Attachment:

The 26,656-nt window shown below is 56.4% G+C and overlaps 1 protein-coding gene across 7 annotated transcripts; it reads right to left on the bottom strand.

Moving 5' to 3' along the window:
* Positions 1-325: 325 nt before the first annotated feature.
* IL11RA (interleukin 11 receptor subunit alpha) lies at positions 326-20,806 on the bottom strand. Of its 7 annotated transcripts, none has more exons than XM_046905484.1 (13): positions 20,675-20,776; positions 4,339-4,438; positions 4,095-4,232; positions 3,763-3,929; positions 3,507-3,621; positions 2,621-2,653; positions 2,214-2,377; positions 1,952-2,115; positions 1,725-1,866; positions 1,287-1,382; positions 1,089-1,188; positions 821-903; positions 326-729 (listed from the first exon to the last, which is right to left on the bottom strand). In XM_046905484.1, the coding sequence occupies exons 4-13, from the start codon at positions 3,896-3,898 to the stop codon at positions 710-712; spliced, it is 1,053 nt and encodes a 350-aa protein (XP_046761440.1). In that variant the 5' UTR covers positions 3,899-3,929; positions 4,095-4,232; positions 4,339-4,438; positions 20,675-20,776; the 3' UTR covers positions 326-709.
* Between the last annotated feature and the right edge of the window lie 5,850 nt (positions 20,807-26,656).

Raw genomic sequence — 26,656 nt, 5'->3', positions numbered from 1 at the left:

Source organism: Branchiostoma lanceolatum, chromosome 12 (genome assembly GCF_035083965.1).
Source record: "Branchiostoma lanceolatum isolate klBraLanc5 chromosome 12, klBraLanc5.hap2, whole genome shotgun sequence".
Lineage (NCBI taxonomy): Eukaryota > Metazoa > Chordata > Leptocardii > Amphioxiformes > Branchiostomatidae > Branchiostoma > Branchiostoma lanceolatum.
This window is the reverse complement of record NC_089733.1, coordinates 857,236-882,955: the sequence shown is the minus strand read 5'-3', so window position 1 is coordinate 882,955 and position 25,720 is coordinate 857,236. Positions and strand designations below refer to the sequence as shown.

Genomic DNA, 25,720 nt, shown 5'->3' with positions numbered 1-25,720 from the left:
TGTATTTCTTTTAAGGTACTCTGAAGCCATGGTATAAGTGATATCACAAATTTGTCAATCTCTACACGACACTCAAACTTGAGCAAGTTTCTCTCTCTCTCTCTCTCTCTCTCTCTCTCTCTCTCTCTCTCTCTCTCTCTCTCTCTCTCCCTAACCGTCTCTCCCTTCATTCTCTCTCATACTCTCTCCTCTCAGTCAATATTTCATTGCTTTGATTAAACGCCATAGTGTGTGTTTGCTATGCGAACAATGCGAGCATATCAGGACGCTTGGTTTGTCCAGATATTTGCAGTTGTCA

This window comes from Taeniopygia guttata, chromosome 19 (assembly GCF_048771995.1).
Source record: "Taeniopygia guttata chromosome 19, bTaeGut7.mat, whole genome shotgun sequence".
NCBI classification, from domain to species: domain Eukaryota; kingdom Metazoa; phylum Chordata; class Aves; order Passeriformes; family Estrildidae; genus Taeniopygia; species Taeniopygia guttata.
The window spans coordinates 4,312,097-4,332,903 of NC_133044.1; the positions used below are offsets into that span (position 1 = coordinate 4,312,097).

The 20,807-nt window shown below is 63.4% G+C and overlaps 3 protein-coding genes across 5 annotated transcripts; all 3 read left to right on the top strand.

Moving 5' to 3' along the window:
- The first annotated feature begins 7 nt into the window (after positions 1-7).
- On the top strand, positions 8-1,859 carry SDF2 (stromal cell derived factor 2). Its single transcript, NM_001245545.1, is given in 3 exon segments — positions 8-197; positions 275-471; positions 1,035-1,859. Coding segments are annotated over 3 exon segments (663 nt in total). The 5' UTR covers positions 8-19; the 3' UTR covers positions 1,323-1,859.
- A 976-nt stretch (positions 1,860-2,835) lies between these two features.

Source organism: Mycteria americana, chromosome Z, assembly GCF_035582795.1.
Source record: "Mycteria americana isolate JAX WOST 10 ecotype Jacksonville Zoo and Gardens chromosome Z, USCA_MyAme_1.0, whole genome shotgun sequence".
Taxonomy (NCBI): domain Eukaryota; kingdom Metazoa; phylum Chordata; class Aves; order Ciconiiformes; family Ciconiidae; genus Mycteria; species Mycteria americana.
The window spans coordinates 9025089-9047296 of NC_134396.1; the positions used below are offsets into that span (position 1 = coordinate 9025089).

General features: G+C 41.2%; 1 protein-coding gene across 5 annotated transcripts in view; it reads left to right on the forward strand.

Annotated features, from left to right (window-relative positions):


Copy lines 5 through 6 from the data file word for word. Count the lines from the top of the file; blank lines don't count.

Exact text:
* Between the last annotated feature and the right edge of the window lie 5,850 nt (positions 20,807-26,656).

Raw genomic sequence — 26,656 nt, 5'->3', positions numbered from 1 at the left: